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I have the following class

class UserAccount implements Serializable
{
    public String username;
    public String password;

    public UserAccount()
    {
        username = "defaultUsername";
        password = "defaultPassword";
    }

    public UserAccount(String u, String p)
    {
        username = u;
        password = p;
    }

    private void readObject(ObjectInputStream o) 
            throws IOException, ClassNotFoundException
    {
        //username = (String)o.readObject();
        o.defaultReadObject();
    }

    private void writeobject(ObjectOutputStream o) 
            throws IOException, ClassNotFoundException
    {
        //o.defaultWriteObject();

        o.writeObject(username);
    }

    public String toString()
    {
        return username + ", " + password;
    }
}

And I wrote the following snippet to serialize and de-serialize an instance of it.

ObjectOutputStream out = new ObjectOutputStream(new FileOutputStream(new File("out.dat")));

out.writeObject(new UserAccount("test", "test2"));

out.close();

ObjectInputStream in = new ObjectInputStream(new FileInputStream(new File("out.dat")));

UserAccount u = (UserAccount)in.readObject();

in.close();

System.out.println(u);

I am customizing the serialization using the writeObject() hook, such that, I am only persisting the username. But when I read back the object, I do the default de-serialization.

I am expecting the output to be test, null while the out put is test, test2

Basically I am expecting the member password to be null since I did not persist it. Can anyone help me understand how password is initialized to test2.

I also verified that the call to the constructor was not made[I knew it wouldn't be made, but I checked nevertheless] during deserialization.

Thanks in advance.

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2 Answers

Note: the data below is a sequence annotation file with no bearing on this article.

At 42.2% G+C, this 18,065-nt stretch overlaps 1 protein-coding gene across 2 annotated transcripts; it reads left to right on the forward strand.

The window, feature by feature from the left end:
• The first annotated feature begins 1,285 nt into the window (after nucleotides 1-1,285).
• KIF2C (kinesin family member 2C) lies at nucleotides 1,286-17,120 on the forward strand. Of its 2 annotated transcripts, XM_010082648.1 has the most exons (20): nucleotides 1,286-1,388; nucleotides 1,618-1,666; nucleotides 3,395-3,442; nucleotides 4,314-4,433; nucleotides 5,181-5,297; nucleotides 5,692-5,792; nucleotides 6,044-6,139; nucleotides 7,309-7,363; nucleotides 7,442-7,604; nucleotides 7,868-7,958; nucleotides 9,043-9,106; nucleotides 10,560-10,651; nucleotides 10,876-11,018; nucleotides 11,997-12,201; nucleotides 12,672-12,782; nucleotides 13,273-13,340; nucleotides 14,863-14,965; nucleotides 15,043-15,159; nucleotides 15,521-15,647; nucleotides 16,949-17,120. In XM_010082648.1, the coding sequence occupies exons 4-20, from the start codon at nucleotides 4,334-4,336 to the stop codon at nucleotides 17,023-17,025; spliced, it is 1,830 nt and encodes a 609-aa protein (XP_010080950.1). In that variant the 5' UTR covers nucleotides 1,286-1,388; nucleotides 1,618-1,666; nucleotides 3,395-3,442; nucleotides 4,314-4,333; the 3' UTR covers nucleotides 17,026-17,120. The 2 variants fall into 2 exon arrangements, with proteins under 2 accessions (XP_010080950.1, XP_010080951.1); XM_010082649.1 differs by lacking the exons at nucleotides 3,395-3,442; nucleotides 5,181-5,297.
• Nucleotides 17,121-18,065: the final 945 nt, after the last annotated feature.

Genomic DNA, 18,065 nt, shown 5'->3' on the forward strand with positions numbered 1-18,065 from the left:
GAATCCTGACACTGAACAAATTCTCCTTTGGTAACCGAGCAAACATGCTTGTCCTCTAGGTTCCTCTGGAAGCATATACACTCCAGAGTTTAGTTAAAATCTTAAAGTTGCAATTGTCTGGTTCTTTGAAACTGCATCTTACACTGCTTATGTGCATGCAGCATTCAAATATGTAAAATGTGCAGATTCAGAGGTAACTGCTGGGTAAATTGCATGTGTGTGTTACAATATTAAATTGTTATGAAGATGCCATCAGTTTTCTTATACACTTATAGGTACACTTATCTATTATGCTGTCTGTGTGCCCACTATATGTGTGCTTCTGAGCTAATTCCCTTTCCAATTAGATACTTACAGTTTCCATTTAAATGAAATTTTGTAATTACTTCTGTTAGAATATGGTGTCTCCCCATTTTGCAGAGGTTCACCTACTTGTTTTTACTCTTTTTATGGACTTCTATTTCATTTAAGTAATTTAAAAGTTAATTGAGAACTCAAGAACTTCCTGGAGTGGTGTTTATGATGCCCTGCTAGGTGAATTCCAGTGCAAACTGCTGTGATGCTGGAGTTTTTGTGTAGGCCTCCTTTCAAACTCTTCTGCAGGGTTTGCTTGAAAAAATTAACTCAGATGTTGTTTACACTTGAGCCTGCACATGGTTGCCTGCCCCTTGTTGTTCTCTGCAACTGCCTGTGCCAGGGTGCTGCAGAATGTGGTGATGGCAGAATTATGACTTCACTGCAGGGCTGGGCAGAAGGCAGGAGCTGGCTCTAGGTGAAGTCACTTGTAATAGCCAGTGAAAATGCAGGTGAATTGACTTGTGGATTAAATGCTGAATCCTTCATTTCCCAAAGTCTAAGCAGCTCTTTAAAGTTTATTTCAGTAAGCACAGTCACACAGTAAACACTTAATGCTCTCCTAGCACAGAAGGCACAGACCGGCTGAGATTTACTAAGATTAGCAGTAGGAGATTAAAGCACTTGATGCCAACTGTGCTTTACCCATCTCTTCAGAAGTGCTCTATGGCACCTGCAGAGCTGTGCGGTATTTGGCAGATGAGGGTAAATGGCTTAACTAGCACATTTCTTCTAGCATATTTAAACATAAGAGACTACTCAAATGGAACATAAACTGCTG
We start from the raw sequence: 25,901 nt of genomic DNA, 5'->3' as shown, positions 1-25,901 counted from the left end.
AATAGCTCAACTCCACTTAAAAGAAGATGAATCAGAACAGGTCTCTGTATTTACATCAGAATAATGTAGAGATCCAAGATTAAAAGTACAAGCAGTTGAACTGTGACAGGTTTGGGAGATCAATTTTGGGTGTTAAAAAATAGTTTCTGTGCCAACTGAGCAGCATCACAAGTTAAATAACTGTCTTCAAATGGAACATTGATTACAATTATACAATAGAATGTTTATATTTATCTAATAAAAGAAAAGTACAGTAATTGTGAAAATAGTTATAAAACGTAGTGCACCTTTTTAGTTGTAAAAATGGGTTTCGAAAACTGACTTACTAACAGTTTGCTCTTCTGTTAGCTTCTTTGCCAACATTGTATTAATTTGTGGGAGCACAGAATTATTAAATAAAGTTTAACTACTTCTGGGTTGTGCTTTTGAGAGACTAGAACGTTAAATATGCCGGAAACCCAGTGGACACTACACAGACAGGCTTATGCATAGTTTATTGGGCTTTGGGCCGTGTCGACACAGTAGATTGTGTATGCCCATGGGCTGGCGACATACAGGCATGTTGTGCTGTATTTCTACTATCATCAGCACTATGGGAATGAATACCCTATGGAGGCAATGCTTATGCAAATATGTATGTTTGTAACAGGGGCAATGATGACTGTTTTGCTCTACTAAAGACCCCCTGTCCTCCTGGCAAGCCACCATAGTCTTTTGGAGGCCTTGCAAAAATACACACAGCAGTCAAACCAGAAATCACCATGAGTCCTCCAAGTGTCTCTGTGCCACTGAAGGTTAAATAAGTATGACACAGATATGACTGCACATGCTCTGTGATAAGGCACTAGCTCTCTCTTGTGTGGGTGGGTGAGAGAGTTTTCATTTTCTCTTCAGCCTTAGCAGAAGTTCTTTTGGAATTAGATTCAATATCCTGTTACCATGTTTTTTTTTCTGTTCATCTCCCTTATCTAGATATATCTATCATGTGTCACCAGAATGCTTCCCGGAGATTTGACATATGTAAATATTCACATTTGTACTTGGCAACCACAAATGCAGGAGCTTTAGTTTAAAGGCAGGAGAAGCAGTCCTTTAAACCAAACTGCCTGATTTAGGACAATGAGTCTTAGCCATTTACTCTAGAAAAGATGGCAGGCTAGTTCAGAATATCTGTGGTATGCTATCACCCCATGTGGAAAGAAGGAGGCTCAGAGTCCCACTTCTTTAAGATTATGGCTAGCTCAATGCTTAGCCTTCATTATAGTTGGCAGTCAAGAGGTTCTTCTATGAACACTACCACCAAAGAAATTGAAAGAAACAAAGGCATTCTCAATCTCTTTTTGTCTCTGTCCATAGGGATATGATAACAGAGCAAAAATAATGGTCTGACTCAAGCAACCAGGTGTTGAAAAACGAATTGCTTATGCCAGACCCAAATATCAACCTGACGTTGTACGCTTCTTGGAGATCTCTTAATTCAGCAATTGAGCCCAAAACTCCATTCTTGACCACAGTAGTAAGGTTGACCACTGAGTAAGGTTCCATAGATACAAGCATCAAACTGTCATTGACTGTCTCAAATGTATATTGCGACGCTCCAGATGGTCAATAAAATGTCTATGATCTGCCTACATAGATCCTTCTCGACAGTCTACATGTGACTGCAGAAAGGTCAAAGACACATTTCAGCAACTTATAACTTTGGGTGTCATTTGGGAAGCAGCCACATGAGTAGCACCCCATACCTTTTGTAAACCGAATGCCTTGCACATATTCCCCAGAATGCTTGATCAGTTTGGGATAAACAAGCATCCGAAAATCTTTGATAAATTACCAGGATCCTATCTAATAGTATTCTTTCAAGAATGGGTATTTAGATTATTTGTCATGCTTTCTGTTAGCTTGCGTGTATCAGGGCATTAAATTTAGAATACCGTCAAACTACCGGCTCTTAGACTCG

up vote 5 down vote accepted

Use the transient keyword to variables to make them not serialized. This might be another solution to skaffman's answer.

Reference: Why does Java have transient variables?

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That's the right way to go if you just need to skip some of the instance variables of the class. –  Jack Sep 3 '11 at 14:06
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writeObject() doesn't replace the default serialization mechanism, it adds to it (allowing you to add additional data to the stream).

If you want a completely custom mechanism, consider implementing java.io.Externalizable instead of java.io.Serializable.

From the javadoc:

Only the identity of the class of an Externalizable instance is written in the serialization stream and it is the responsibility of the class to save and restore the contents of its instances. The writeExternal and readExternal methods of the Externalizable interface are implemented by a class to give the class complete control over the format and contents of the stream for an object and its supertypes. These methods must explicitly coordinate with the supertype to save its state. These methods supersede customized implementations of writeObject and readObject methods.

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@skaffman...then what is the purpose of defaultWriteObject(). I was under the impression that if you omit this line then the default serialization is avoided. –  user801138 Sep 3 '11 at 14:59
1  
@skaffman that's only true if the writeObject() method calls defaultWriteObject(), which he isn't doing. –  EJP Sep 4 '11 at 9:57
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